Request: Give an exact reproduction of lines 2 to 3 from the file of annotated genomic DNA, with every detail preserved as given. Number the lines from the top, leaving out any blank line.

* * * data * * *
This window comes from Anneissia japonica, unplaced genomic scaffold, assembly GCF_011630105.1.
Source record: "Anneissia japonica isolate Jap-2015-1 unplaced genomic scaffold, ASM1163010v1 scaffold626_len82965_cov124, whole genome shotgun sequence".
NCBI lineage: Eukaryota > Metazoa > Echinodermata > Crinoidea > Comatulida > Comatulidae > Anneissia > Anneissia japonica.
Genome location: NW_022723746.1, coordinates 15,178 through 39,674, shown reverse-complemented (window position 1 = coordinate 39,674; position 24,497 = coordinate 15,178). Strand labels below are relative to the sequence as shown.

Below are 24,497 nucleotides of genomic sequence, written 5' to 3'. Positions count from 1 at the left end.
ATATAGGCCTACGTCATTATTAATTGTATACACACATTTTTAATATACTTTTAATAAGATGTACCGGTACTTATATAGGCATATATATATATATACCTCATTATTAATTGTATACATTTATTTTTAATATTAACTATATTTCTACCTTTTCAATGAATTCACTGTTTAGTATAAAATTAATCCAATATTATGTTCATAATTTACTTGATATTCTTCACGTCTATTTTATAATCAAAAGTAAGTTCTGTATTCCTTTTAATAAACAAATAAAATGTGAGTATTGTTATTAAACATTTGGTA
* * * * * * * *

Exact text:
Source record: "Anneissia japonica isolate Jap-2015-1 unplaced genomic scaffold, ASM1163010v1 scaffold626_len82965_cov124, whole genome shotgun sequence".
NCBI lineage: Eukaryota > Metazoa > Echinodermata > Crinoidea > Comatulida > Comatulidae > Anneissia > Anneissia japonica.